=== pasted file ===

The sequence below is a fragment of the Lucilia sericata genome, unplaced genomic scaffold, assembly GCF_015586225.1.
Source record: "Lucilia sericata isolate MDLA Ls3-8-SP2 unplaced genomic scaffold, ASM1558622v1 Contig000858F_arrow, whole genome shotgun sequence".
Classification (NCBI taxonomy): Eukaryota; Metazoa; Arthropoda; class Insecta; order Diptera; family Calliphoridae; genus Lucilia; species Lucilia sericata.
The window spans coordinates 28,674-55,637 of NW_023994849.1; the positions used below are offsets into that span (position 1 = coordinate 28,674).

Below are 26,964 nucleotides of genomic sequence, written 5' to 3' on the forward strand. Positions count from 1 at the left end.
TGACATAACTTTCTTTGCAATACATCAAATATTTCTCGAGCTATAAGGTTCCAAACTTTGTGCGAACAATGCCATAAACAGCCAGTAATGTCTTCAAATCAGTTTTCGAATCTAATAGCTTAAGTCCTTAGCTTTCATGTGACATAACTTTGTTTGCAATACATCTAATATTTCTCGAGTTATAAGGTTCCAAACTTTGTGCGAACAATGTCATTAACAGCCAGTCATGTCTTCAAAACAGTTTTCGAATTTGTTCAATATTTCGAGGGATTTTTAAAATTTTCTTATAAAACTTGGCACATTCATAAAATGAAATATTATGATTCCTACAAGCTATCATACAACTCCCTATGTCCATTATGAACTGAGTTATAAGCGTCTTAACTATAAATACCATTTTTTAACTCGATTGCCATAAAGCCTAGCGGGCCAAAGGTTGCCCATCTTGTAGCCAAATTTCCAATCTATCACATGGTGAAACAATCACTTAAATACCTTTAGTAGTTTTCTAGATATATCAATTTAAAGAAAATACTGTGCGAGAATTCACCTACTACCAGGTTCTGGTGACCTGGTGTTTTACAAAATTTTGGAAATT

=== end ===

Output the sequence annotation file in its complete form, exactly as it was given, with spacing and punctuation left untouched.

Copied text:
The sequence below is a fragment of the Lucilia sericata genome, unplaced genomic scaffold, assembly GCF_015586225.1.
Source record: "Lucilia sericata isolate MDLA Ls3-8-SP2 unplaced genomic scaffold, ASM1558622v1 Contig000858F_arrow, whole genome shotgun sequence".
Classification (NCBI taxonomy): Eukaryota; Metazoa; Arthropoda; class Insecta; order Diptera; family Calliphoridae; genus Lucilia; species Lucilia sericata.
The window spans coordinates 28,674-55,637 of NW_023994849.1; the positions used below are offsets into that span (position 1 = coordinate 28,674).

Below are 26,964 nucleotides of genomic sequence, written 5' to 3' on the forward strand. Positions count from 1 at the left end.
TGACATAACTTTCTTTGCAATACATCAAATATTTCTCGAGCTATAAGGTTCCAAACTTTGTGCGAACAATGCCATAAACAGCCAGTAATGTCTTCAAATCAGTTTTCGAATCTAATAGCTTAAGTCCTTAGCTTTCATGTGACATAACTTTGTTTGCAATACATCTAATATTTCTCGAGTTATAAGGTTCCAAACTTTGTGCGAACAATGTCATTAACAGCCAGTCATGTCTTCAAAACAGTTTTCGAATTTGTTCAATATTTCGAGGGATTTTTAAAATTTTCTTATAAAACTTGGCACATTCATAAAATGAAATATTATGATTCCTACAAGCTATCATACAACTCCCTATGTCCATTATGAACTGAGTTATAAGCGTCTTAACTATAAATACCATTTTTTAACTCGATTGCCATAAAGCCTAGCGGGCCAAAGGTTGCCCATCTTGTAGCCAAATTTCCAATCTATCACATGGTGAAACAATCACTTAAATACCTTTAGTAGTTTTCTAGATATATCAATTTAAAGAAAATACTGTGCGAGAATTCACCTACTACCAGGTTCTGGTGACCTGGTGTTTTACAAAATTTTGGAAATT